Survey Shows Singaporeans Aware But Continue to Share

PayPal in Singapore and the National Crime Prevention Council are joining forces to educate Singaporeans to be more savvy on the Internet world. This survey by Nielsen Company shows some interesting information about our behavior on the Internet.

Online and Mobile Safety: Singaporeans aware but continue to share

SINGAPORE, 7 October, 2011 In view of the numerous cyber-attacks worldwide this year, PayPal in Singapore and the National Crime Prevention Council are joining forces and calling Singaporeans to be smarter about sharing their personal information online. The first ‘PayPal Online and Mobile Safety Insights’ study in Singapore revealed that 91 per cent of Singaporeans were concerned about the amount of personal and financial information they share online, yet, almost half of them admitted to not knowing how many websites hold their personal details. Besides measuring digital identity risks and online transaction behaviour, the study highlighted interesting trends in mobile payments, and how security and convenience play an even more important role for Singaporeans when using their mobile phones for transactions.

Digital identity concerns and risky behaviour

As Singaporeans continue to embrace online shopping, internet banking, social networking, and other online services, there is a growing requirement to log on to many different systems and platforms. Alarmingly, the research found that 1 in 2 Singaporeans were using the same password across multiple accounts. This suggests that many internet users here underestimate the threat from cyber criminals who abuse this habit: stealing passwords from one site and attempting to replicate them across others to potentially steal a person’s entire digital identity.

Mr Lum Hon Fye, Chairman of Infocomm Technology Committee, National Crime Prevention Council said: “Cybercrimes will become more prevalent if the public does not stay vigilant while communicating or transacting in the cyber world. Education and knowledge is the key to Singaporeans remaining alert and staying one step ahead of cyber criminals. Assessing with whom and where they are sharing their personal information is an important first step.”

“In line with the Singapore government’s recent efforts to raise awareness of cyber security, PayPal aims to work with local community partners like the National Crime Prevention Council to educate Singaporeans on how to stay safe online,” said Elias Ghanem, Managing Director, PayPal Southeast Asia and India. “Using the same password at multiple sites is like using the same key for your house, your car, and your office. We’re highlighting this risky behaviour to all Singaporeans and encouraging them to take personal responsibility for their first line of defence through a stronger password system.”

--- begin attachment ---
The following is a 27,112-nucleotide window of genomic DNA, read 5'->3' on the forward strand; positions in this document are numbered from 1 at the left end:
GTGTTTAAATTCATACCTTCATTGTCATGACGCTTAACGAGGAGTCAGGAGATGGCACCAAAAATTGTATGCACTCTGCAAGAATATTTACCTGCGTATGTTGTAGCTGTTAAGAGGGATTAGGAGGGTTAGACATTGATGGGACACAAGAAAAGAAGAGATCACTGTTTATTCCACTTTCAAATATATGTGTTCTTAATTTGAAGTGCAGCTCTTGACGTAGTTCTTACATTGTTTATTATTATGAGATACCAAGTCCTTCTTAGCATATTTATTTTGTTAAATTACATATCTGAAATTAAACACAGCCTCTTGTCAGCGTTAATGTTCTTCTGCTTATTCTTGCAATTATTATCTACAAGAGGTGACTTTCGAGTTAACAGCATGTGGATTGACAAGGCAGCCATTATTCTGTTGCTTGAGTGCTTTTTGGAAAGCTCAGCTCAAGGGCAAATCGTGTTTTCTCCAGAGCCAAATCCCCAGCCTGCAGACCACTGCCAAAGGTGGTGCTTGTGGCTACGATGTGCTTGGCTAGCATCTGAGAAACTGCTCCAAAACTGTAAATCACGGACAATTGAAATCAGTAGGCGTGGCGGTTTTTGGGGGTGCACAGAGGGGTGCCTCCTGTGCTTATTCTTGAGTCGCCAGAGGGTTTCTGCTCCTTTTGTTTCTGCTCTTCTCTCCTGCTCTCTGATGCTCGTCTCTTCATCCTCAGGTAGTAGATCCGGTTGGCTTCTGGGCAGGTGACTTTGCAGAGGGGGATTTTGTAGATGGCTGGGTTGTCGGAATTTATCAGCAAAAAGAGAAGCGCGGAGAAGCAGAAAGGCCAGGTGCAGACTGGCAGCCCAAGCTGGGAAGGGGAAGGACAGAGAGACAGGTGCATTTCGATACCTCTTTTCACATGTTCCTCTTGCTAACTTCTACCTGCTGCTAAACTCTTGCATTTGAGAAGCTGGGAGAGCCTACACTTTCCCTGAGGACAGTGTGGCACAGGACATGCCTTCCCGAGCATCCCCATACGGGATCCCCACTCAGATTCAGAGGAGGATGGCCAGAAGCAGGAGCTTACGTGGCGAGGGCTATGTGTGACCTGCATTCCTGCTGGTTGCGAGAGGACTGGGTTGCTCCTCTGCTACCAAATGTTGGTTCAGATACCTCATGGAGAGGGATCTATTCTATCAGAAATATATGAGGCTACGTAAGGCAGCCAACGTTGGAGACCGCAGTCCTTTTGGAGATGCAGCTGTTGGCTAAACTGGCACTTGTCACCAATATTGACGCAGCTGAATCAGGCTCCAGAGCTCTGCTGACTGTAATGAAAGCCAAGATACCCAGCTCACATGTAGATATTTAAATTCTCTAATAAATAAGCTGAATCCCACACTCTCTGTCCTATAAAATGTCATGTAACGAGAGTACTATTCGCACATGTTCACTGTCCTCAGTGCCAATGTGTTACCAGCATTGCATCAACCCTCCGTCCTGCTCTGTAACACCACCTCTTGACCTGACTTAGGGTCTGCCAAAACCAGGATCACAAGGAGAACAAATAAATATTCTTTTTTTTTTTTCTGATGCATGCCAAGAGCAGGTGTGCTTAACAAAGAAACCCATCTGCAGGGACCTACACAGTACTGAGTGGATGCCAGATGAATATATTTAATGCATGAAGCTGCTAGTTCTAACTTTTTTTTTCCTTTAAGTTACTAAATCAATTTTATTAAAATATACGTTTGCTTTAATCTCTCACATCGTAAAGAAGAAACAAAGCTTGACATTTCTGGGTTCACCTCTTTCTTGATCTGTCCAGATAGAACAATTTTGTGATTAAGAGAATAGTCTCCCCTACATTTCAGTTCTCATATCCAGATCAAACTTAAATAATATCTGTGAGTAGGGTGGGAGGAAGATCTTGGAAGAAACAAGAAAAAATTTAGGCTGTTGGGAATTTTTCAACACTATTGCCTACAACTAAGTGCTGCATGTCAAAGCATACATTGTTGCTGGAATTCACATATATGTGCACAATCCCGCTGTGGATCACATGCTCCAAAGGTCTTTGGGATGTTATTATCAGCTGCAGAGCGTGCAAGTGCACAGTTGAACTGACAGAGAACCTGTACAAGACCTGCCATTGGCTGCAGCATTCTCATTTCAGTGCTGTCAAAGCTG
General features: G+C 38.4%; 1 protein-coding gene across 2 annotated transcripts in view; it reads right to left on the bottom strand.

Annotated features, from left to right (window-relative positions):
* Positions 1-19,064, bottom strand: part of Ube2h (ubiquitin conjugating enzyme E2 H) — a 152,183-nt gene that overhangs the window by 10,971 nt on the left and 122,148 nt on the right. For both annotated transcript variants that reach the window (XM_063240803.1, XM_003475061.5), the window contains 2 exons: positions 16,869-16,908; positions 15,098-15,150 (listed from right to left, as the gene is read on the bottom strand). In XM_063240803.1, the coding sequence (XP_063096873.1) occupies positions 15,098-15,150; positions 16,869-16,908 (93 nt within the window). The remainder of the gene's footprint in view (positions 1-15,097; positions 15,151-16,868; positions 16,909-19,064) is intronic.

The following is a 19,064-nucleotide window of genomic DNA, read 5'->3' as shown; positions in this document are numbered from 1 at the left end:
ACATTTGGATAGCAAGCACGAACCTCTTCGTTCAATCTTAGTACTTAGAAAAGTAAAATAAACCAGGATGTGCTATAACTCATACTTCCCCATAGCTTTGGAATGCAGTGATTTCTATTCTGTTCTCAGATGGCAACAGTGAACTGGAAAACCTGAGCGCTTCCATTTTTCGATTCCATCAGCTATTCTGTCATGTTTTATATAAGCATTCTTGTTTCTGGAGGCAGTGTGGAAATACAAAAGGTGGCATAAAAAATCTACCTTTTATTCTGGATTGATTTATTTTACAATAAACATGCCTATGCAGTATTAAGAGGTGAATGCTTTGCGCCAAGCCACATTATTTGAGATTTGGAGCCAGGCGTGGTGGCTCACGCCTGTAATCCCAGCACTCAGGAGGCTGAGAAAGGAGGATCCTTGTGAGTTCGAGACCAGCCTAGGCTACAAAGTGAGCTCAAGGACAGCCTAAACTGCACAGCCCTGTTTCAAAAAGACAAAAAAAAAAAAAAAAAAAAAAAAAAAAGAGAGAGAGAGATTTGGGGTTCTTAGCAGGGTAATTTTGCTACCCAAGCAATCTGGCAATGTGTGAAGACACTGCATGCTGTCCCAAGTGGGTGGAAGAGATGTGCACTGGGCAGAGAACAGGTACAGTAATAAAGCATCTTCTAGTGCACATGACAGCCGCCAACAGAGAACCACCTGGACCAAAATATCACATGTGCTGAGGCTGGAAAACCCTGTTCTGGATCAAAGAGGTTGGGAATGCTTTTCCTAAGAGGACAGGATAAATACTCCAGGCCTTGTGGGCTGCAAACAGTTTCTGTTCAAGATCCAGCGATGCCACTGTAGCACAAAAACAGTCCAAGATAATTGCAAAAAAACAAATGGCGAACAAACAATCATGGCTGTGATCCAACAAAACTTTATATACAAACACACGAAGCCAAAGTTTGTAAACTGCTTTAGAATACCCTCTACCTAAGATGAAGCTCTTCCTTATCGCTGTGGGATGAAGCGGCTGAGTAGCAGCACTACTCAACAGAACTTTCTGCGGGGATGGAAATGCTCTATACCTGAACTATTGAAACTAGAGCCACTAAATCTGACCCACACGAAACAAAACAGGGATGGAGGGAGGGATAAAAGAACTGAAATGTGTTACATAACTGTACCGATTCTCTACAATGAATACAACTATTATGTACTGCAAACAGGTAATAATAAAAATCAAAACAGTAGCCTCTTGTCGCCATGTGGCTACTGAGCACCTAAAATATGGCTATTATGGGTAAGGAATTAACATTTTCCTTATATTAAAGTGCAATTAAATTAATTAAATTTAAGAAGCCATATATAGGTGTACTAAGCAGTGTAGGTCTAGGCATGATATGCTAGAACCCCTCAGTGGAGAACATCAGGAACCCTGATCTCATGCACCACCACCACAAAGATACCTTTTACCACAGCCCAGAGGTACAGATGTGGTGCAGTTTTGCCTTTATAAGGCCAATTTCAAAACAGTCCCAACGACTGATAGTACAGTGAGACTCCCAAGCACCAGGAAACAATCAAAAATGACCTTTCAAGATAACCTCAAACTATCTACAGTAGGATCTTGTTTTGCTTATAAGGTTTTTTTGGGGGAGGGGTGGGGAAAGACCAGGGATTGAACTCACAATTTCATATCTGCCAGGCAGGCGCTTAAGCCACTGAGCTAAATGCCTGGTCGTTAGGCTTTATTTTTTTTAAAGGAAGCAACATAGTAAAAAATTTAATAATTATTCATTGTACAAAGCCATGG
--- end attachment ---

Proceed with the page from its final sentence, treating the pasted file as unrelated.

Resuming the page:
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Security and convenience are top of mind for online and mobile transactions

With the growing popularity of digital lifestyles and the increasing potential for online identify theft and fraud worldwide, the majority of Singaporeans (88%) said they want a more secure way to transact online. The study also revealed that Singapore online shoppers are concerned about sharing financial information as more than half the respondents (55%) are not comfortable sharing their credit card, debit card or bank account details online.

The survey also highlighted the value of security for Singaporeans when they shop online. Nearly 8 out of 10 respondents said they would only spend between S$1 and S$100 on an unfamiliar website, whereas, more than 5 out of 10 respondents said they would spend greater than S$500 on a familiar website.

With high smartphone adoption rates in Singapore, nearly 7 out of 10 respondents said using their mobile device would be faster and more convenient because they can make a transaction “anytime, anywhere”. However, nearly two thirds of mobile shoppers had previously stopped a mobile transaction in the past because of the hassle of entering financial details on a small screen.

Other top concerns for respondents transacting via their mobile devices include:

  • 61% were worried that they would expose their financial details if they lose their mobile device
  • 57% believe that it is difficult to do an online transaction on a mobile device as most websites do not fit the small screen size or take too long to load
  • 48% felt that mobile devices do not have security features installed

Majority (75%) of respondents who had used their mobile device to transact said they were only willing to spend between S$1 and S$100 on one single transaction on their mobile phone. This demonstrates that consumers are not yet willing to transact higher amounts on their mobile phones because of convenience and security considerations.